The directions to Greenbrier state that you have to turn right into the park approximately 5 miles east of Gatlinburg, TN. Well, we missed the entrance. Not that we weren't looking, we just missed it.
  We ended up in Cosby, TN where highway 321 came to a stop and we either turned left into Cosby or right. Since we didn't know we missed the turn for Greenbrier we turned right. Unfortunately, this was WRONG!
  We did end up in the Smokies. It was just in North Carolina at Big Creek. That wasn't the bad part. 9 miles of the road was up and down a mountain with switchback turns all the way. For the first time since I was a kid, I got car sick. To make matters worse, once we found out we were in the wrong spot, we had to turn around and go right back up that 9 miles of curves and hills.
  We did however make it back to Cosby and asked directions at a gas station. They directed us right back to the entrance to Greenbrier and we finally made it to our destination. Unfortunately, it was at 8:00am instead of 6:30am which was our intended time to get there.
  The when we got on the Porter's Creek Trail, we discovered that the name Greenbrier is very appropriate. The trail was lined with ferns, moss-covered logs, and numerous wild flowers. Sometimes even wildflowers growing on top of moss-covered logs. The 2 mile hike was very similar to the Grotto Falls hike we managed the week before. It was a steady incline but provided for several flat areas to catch your breath. It also followed Porter's Creek the entire way and had we gotten there when we intended, would have provided us with several photo spots.
  Our hiking destination was Fern Branch Falls. This waterfall was very neat and rolled along the face of a 50-60 foot cliff. The bad part was that we really couldn't put together a good composition to our liking when we got there. We did take some shots, though but didn't stay long and then made our way back.
  The best part of the hike were the 3 bridges that we had to cross on our way. Two of those bridges were foot bridges that at one time were logs that the park put in place, braced up, and applied hand rails so hikers could get across. They even laid asphalt on top of them for easier walking.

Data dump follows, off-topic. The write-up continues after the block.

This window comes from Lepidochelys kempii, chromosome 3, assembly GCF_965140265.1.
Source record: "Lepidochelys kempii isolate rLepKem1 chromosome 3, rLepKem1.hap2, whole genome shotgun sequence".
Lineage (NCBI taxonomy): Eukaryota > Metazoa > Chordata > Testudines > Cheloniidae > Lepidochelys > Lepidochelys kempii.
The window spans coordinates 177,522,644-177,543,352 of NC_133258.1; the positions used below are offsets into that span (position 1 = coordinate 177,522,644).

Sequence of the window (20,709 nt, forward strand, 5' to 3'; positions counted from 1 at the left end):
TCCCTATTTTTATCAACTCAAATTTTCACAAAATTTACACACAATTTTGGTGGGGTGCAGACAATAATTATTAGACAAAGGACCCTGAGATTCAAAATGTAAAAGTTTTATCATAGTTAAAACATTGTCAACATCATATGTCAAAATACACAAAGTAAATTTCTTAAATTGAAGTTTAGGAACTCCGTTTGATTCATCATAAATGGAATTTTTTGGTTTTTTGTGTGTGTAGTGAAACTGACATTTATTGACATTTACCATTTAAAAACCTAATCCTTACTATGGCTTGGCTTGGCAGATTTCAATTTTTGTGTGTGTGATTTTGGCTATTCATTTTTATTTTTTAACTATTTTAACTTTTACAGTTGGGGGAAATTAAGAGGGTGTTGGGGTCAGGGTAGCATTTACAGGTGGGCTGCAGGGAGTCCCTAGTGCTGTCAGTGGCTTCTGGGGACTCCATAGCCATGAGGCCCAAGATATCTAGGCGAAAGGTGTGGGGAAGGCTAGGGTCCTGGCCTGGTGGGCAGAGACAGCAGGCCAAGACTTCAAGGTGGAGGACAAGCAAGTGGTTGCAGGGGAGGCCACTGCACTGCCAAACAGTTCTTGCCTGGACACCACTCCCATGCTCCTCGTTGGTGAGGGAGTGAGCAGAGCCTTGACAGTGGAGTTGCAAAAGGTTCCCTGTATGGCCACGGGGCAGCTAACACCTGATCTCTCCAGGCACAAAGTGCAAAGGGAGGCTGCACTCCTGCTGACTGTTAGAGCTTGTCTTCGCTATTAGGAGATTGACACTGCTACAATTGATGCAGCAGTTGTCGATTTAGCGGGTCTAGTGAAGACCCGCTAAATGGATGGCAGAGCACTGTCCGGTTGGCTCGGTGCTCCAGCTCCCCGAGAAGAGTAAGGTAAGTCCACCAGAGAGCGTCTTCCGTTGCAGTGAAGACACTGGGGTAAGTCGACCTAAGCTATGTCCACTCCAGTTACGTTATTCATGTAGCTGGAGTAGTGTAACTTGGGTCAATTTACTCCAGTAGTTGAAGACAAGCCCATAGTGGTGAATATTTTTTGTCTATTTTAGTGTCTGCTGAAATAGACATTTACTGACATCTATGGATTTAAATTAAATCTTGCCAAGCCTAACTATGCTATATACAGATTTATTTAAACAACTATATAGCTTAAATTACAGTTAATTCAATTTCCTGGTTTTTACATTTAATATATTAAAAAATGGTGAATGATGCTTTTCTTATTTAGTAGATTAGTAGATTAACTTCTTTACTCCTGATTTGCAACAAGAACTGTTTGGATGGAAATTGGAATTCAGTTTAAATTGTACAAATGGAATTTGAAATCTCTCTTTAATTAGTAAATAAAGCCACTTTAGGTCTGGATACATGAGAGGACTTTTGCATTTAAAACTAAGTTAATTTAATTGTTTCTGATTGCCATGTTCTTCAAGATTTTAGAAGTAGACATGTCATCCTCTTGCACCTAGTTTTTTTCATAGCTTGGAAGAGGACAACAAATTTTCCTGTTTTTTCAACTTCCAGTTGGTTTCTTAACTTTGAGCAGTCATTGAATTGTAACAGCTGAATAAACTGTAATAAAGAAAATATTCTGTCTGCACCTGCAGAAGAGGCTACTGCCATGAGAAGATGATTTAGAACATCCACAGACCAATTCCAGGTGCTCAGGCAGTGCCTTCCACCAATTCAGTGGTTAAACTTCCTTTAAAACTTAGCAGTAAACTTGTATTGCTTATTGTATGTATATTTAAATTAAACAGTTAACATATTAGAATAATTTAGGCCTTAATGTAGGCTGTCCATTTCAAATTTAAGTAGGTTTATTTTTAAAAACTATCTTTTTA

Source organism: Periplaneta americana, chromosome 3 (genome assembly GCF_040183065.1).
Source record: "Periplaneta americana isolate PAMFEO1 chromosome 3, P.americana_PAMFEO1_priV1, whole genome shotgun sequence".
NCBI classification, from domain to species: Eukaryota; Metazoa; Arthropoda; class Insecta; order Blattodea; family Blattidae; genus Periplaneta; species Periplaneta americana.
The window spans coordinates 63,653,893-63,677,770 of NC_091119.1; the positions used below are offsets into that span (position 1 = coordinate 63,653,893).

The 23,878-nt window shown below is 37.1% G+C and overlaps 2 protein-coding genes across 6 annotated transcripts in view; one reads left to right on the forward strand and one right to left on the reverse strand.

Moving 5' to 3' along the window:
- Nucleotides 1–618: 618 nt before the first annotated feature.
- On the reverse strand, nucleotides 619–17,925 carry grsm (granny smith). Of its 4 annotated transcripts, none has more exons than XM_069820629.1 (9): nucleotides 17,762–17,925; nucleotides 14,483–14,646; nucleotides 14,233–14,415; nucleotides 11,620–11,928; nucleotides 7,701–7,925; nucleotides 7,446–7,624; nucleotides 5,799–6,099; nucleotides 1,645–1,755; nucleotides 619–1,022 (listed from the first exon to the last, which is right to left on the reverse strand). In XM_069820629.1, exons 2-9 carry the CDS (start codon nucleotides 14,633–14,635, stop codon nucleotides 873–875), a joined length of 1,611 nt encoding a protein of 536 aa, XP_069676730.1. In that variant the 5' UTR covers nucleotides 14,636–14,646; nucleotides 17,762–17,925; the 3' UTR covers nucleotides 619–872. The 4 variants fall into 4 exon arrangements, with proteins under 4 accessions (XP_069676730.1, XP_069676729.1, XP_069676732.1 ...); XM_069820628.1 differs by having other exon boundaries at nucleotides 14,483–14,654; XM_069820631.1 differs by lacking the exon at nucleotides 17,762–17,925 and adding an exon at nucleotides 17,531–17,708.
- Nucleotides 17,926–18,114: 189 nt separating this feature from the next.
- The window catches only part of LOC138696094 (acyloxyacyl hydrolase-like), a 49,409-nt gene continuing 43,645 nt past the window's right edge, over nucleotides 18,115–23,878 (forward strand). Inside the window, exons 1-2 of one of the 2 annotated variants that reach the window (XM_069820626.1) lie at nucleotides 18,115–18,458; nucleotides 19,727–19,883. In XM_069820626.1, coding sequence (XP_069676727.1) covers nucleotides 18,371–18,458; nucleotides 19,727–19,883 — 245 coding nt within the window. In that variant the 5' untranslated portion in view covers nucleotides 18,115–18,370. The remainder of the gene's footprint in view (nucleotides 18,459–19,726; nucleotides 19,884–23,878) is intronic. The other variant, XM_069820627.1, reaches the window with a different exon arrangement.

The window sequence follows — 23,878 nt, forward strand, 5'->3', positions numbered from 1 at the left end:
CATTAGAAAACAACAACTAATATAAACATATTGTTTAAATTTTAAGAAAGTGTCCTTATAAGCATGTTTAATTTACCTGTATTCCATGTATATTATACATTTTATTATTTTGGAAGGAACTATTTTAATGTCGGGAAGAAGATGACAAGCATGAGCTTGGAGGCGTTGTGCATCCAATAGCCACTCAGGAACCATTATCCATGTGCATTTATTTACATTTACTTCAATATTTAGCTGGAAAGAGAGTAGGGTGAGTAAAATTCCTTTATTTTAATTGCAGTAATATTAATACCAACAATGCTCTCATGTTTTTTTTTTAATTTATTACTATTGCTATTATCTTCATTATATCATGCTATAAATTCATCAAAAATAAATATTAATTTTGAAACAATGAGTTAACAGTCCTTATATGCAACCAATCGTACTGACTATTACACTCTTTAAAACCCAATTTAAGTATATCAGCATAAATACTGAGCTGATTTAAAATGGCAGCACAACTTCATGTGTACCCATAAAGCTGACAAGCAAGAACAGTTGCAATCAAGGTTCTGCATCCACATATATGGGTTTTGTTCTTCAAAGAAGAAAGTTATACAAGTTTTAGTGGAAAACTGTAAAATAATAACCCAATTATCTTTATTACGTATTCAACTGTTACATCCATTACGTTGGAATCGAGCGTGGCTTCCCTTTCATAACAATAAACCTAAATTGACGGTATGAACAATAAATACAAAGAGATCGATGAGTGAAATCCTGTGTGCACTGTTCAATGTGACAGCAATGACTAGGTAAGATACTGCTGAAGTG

Today's image is of the last bridge on the way to Fern Branch Falls. On our way back, we stopped and easily climbed out rocks that gave us vantage points with the foot bridge in the background.
  I used auto-bracketing with the intention of using HDR in Photomatix Essentials, which I downloaded yesterday, to process them.
  I really liked the way the software handled these images and I tried to get as realistic a shot and still pull details out of the entire image as well and was very happy with the result. Especially the detail int he water.
  Well, the long morning continued with us having to make our way back home through the traffic headache that is Gatlinburg and Pigeon Forge, TN. It took me 2 1/2 hours to get back home but I made it safely and enjoyed the rest of the afternoon with my kids.

Friday, April 6, 2012


Canon EOS Rebel XS, Promaster 19-35 lens @24mm, ISO 100, f/14, 1.6 seconds
  Once our hike arrived at Grotto Falls the first thing I did was pose my daughter, Jocy, on the rocks just in front of the falls.  She rolled her pant legs up to wade through the relatively shallow pool the falls pours into but realized the water was just too cold this time of year to go in barefoot.
ISO 100, f/13, 0.6 seconds
   Jocy begged me to let her use my hip waders but I needed them to get where I needed to go to get my photographs. She eventually figured out that the trail continued behind the falls and walked behind them. I soon joined her to do some photography from back there.
Jocy Behind the Falls
  After switching my angle behind the falls I caught a little bit of a warm tone from the light and ended up getting my favorite shot of the day. One of my goals was to get a shot from behind the falls. There wasn't any blue sky to use as a backdrop from behind the falls but the the warm tones I got from the existing light was a great compromise.
19mm, ISO 100, f/14, 1 second
  Really enjoyed the hike up to Grotto Falls. Next up is in the Greenbrier area of the Great Smoky Mountains. Tim and I will be hiking the Porter Creek Trail up to Fern Branch Falls. It is a gentle, 2 mile hike with lots of wildflowers, old homesteads, and rushing water. Can't wait.

Wednesday, April 4, 2012